A method to distinguish between polymorphs, which is important for drug design, involves making dents in the polymorphic crystals using a sharp implement

Scientists from India and Denmark have found a way to go one better than x-ray crystallography to examine pharmaceutical crystals at an even deeper level. Their method could be used to distinguish between polymorphs - different crystal forms - of a compound to aid in drug design. 

The team, led by Upadrasta Ramamurty and Gautam Desiraju from the Indian Institute of Science, Bangalore, and Andrew Bond from the University of Southern Denmark, have used nanoindentation to analyse two different polymorphs of aspirin. Polymorphs are crystals of the same compound but with a different molecular arrangement. Although two crystals may appear similar in structure, they can have dramatically different properties, and many drugs only receive regulatory approval for one form. ’One of the current areas of research is trying to link crystal properties to crystal structure and to try to understand how polymorphism occurs,’ says Bond.

Attempts to investigate the mechanical properties of crystals using indentation have been limited by the need to grow crystals large enough to analyse. ’The key to using nanoindentation is that we can look at crystals on the scale that we can actually make them,’ says Bond. The technique involves depressing a nano-sized tip into the crystal. The researchers then measured the imprint left in the sample to determine the material’s mechanical properties, such as plasticity and elasticity (how easily a substance is deformed permanently and non-permanently, respectively).  


With nanoindentation, scientists can tell the difference between the two polymorphs of aspirin, which is not possible with x-ray crystallography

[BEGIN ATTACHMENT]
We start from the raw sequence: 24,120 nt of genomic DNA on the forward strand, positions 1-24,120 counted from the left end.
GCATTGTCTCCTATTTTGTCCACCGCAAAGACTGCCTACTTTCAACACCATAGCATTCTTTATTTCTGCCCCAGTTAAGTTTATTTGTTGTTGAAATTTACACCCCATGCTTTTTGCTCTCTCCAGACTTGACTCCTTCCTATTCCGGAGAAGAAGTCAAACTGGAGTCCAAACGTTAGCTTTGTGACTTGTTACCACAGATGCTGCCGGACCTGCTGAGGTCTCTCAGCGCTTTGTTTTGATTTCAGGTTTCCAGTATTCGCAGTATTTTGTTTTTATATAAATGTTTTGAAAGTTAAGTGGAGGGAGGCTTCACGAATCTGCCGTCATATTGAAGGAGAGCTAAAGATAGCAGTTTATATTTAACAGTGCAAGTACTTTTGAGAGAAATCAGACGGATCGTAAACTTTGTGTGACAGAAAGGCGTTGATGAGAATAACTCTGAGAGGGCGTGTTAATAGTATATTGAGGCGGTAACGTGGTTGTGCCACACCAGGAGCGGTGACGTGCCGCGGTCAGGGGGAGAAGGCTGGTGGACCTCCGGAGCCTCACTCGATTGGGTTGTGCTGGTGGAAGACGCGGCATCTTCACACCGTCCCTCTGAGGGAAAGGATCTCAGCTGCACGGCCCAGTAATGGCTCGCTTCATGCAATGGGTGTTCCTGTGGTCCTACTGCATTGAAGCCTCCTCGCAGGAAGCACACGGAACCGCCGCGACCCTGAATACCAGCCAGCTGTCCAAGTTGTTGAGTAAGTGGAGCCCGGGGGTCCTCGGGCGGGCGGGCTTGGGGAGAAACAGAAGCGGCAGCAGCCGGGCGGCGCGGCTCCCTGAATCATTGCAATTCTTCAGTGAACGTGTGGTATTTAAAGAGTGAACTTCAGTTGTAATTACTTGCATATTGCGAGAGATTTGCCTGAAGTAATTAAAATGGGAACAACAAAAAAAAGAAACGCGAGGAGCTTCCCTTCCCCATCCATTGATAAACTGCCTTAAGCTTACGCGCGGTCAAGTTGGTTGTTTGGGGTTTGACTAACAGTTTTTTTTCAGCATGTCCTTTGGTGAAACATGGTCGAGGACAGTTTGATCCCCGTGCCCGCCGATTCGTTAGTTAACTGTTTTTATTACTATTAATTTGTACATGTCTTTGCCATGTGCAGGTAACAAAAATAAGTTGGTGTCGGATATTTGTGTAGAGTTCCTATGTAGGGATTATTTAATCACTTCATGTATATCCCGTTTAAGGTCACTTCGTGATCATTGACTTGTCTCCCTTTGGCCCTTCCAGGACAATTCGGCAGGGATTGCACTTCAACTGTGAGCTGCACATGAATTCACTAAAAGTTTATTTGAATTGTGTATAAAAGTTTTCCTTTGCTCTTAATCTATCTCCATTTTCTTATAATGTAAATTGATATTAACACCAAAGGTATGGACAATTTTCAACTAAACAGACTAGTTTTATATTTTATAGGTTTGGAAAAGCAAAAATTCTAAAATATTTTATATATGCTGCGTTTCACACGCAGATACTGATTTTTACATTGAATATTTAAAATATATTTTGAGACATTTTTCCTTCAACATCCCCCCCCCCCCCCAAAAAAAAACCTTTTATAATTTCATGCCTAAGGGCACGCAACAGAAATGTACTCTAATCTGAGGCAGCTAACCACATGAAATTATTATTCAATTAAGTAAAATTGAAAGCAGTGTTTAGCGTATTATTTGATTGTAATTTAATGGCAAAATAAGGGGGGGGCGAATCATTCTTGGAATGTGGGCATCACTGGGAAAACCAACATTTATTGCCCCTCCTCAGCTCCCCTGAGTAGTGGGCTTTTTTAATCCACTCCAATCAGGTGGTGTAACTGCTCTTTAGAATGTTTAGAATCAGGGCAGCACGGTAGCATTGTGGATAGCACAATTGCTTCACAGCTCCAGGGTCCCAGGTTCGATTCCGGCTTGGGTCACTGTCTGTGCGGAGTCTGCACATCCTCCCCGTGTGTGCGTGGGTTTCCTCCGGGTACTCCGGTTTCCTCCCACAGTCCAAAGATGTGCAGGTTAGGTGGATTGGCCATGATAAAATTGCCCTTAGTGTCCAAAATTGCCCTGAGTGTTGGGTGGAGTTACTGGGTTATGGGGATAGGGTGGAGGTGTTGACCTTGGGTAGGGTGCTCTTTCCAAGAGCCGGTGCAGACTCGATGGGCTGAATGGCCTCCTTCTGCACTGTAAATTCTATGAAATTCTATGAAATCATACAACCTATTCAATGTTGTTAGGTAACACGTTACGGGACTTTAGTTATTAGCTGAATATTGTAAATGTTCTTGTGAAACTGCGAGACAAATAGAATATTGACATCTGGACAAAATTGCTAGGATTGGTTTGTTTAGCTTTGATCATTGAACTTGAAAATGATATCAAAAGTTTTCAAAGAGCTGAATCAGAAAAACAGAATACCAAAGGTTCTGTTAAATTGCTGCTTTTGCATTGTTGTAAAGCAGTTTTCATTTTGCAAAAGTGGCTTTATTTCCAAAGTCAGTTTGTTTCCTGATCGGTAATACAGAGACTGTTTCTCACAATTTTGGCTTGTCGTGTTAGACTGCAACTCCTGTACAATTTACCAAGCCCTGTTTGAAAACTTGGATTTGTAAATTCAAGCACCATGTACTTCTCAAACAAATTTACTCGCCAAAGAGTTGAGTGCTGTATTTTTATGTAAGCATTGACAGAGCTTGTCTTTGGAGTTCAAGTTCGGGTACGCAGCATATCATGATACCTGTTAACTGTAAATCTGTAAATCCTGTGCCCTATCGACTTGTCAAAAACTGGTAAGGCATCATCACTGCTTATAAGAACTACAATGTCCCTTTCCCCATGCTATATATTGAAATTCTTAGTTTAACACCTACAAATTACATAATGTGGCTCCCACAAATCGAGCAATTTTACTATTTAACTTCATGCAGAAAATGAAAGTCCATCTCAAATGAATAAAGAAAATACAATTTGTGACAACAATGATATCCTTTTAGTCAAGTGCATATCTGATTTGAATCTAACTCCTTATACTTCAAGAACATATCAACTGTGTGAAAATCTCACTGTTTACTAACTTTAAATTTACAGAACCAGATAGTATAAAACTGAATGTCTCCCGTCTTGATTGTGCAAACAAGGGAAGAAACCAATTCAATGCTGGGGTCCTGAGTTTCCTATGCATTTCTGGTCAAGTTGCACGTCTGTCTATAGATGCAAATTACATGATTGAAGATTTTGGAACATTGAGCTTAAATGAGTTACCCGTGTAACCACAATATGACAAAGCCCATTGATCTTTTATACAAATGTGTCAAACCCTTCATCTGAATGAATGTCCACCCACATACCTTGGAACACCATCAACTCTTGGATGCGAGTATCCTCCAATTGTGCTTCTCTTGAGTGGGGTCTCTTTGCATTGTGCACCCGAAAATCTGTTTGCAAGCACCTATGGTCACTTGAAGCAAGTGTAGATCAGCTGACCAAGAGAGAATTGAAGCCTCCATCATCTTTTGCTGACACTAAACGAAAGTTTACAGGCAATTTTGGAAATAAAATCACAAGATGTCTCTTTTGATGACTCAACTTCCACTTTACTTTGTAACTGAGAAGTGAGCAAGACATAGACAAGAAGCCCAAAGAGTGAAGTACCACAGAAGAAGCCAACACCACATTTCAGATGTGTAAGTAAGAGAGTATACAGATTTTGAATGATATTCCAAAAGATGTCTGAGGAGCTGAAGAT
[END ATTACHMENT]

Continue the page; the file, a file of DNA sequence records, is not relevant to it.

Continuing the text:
The team discovered that two polymorph crystals of aspirin, which appeared to be pure by x-ray crystallography, in fact contained a mixture of the polymorph types. ’What I found most interesting was the idea that the mechanical properties measured by nanoindentation are a very sensitive way of determining polymorphic composition and identifying domains of one polymorph in another, which crystallography can’t see,’ says Roger Davey who studies polymorphism at the University of Manchester, UK. ’This is indeed of interest to formulators who need pure forms.’

Nanoindentation could have an impact on the pharmaceutical industry, which currently relies on x-ray crystallography to establish whether or not a new drug has been made, for intellectual property rights. ’The long term goal is to develop a firm correlation between nanoindentation responses and crystal structures,’ says Bond.

Fiona McKenzie

Link to journal article

Interaction anisotropy and shear instability of aspirin polymorphs established by nanoindentationSunil Varughese, M. S. R. N. Kiran, Katarzyna A. Solanko, Andrew D. Bond, U. Ramamurty and Gautam R. Desiraju,?Chem. Sci., 2011, 2, 2236DOI:10.1039/c1sc00430a